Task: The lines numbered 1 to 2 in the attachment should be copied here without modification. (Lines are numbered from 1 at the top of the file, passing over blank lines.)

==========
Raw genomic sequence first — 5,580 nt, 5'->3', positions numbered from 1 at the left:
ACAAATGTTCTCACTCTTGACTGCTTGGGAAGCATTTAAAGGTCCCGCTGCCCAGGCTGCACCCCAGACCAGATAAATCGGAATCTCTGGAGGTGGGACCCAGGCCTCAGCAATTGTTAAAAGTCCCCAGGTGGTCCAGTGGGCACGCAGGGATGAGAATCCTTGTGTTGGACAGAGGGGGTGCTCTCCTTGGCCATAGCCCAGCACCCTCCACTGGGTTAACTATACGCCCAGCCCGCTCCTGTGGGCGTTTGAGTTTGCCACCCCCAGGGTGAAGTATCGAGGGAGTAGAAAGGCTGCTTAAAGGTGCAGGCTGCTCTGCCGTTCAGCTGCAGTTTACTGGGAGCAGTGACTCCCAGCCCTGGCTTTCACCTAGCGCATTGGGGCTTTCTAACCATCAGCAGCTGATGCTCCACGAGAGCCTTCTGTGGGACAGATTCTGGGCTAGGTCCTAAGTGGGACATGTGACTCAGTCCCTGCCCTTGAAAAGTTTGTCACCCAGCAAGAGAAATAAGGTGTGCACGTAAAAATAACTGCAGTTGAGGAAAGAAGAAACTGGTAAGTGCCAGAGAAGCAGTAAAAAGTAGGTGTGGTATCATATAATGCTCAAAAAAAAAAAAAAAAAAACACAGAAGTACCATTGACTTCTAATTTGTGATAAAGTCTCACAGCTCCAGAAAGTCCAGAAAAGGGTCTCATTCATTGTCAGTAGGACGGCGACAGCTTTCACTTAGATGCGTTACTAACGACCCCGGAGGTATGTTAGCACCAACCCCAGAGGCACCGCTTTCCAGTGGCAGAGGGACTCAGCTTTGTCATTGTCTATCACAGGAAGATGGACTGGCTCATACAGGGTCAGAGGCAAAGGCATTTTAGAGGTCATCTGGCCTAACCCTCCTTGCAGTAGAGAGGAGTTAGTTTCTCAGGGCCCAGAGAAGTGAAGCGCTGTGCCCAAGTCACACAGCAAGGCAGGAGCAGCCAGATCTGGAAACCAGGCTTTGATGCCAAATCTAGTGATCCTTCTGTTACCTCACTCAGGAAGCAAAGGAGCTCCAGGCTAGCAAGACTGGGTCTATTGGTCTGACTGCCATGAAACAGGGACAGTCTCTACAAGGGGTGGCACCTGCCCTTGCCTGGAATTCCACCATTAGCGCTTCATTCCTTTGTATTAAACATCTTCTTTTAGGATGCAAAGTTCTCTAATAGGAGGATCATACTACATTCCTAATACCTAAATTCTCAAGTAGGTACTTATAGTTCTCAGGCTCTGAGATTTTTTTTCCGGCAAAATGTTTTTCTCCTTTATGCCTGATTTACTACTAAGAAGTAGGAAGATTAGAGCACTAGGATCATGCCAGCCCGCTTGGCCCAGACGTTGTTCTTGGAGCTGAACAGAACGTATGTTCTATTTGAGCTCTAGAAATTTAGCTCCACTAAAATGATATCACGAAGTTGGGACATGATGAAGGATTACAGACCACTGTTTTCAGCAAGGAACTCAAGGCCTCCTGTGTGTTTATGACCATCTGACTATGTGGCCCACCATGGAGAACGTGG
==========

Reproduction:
Raw genomic sequence first — 5,580 nt, 5'->3', positions numbered from 1 at the left:
ACAAATGTTCTCACTCTTGACTGCTTGGGAAGCATTTAAAGGTCCCGCTGCCCAGGCTGCACCCCAGACCAGATAAATCGGAATCTCTGGAGGTGGGACCCAGGCCTCAGCAATTGTTAAAAGTCCCCAGGTGGTCCAGTGGGCACGCAGGGATGAGAATCCTTGTGTTGGACAGAGGGGGTGCTCTCCTTGGCCATAGCCCAGCACCCTCCACTGGGTTAACTATACGCCCAGCCCGCTCCTGTGGGCGTTTGAGTTTGCCACCCCCAGGGTGAAGTATCGAGGGAGTAGAAAGGCTGCTTAAAGGTGCAGGCTGCTCTGCCGTTCAGCTGCAGTTTACTGGGAGCAGTGACTCCCAGCCCTGGCTTTCACCTAGCGCATTGGGGCTTTCTAACCATCAGCAGCTGATGCTCCACGAGAGCCTTCTGTGGGACAGATTCTGGGCTAGGTCCTAAGTGGGACATGTGACTCAGTCCCTGCCCTTGAAAAGTTTGTCACCCAGCAAGAGAAATAAGGTGTGCACGTAAAAATAACTGCAGTTGAGGAAAGAAGAAACTGGTAAGTGCCAGAGAAGCAGTAAAAAGTAGGTGTGGTATCATATAATGCTCAAAAAAAAAAAAAAAAAAACACAGAAGTACCATTGACTTCTAATTTGTGATAAAGTCTCACAGCTCCAGAAAGTCCAGAAAAGGGTCTCATTCATTGTCAGTAGGACGGCGACAGCTTTCACTTAGATGCGTTACTAACGACCCCGGAGGTATGTTAGCACCAACCCCAGAGGCACCGCTTTCCAGTGGCAGAGGGACTCAGCTTTGTCATTGTCTATCACAGGAAGATGGACTGGCTCATACAGGGTCAGAGGCAAAGGCATTTTAGAGGTCATCTGGCCTAACCCTCCTTGCAGTAGAGAGGAGTTAGTTTCTCAGGGCCCAGAGAAGTGAAGCGCTGTGCCCAAGTCACACAGCAAGGCAGGAGCAGCCAGATCTGGAAACCAGGCTTTGATGCCAAATCTAGTGATCCTTCTGTTACCTCACTCAGGAAGCAAAGGAGCTCCAGGCTAGCAAGACTGGGTCTATTGGTCTGACTGCCATGAAACAGGGACAGTCTCTACAAGGGGTGGCACCTGCCCTTGCCTGGAATTCCACCATTAGCGCTTCATTCCTTTGTATTAAACATCTTCTTTTAGGATGCAAAGTTCTCTAATAGGAGGATCATACTACATTCCTAATACCTAAATTCTCAAGTAGGTACTTATAGTTCTCAGGCTCTGAGATTTTTTTTCCGGCAAAATGTTTTTCTCCTTTATGCCTGATTTACTACTAAGAAGTAGGAAGATTAGAGCACTAGGATCATGCCAGCCCGCTTGGCCCAGACGTTGTTCTTGGAGCTGAACAGAACGTATGTTCTATTTGAGCTCTAGAAATTTAGCTCCACTAAAATGATATCACGAAGTTGGGACATGATGAAGGATTACAGACCACTGTTTTCAGCAAGGAACTCAAGGCCTCCTGTGTGTTTATGACCATCTGACTATGTGGCCCACCATGGAGAACGTGG